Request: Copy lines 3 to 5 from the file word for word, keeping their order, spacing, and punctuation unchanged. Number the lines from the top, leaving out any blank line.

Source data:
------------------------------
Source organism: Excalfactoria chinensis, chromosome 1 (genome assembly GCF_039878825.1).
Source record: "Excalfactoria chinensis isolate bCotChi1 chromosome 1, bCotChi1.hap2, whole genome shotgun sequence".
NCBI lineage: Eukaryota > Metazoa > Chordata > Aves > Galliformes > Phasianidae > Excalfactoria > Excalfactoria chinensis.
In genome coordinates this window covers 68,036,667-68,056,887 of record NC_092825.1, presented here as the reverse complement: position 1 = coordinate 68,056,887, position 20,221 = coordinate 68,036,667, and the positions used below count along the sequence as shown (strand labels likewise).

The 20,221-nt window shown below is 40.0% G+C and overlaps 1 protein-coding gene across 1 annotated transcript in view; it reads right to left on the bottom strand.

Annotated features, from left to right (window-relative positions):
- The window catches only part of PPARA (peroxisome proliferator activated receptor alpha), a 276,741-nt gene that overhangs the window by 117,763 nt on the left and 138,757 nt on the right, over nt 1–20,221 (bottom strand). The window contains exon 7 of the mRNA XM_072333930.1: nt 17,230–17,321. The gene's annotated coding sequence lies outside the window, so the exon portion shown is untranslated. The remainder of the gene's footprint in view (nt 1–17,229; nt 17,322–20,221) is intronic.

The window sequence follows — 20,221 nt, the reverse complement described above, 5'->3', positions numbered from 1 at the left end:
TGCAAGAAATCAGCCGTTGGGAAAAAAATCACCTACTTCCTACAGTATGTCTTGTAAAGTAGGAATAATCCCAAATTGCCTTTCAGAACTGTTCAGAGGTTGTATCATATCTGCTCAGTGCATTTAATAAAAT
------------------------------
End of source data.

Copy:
NCBI lineage: Eukaryota > Metazoa > Chordata > Aves > Galliformes > Phasianidae > Excalfactoria > Excalfactoria chinensis.
In genome coordinates this window covers 68,036,667-68,056,887 of record NC_092825.1, presented here as the reverse complement: position 1 = coordinate 68,056,887, position 20,221 = coordinate 68,036,667, and the positions used below count along the sequence as shown (strand labels likewise).

The 20,221-nt window shown below is 40.0% G+C and overlaps 1 protein-coding gene across 1 annotated transcript in view; it reads right to left on the bottom strand.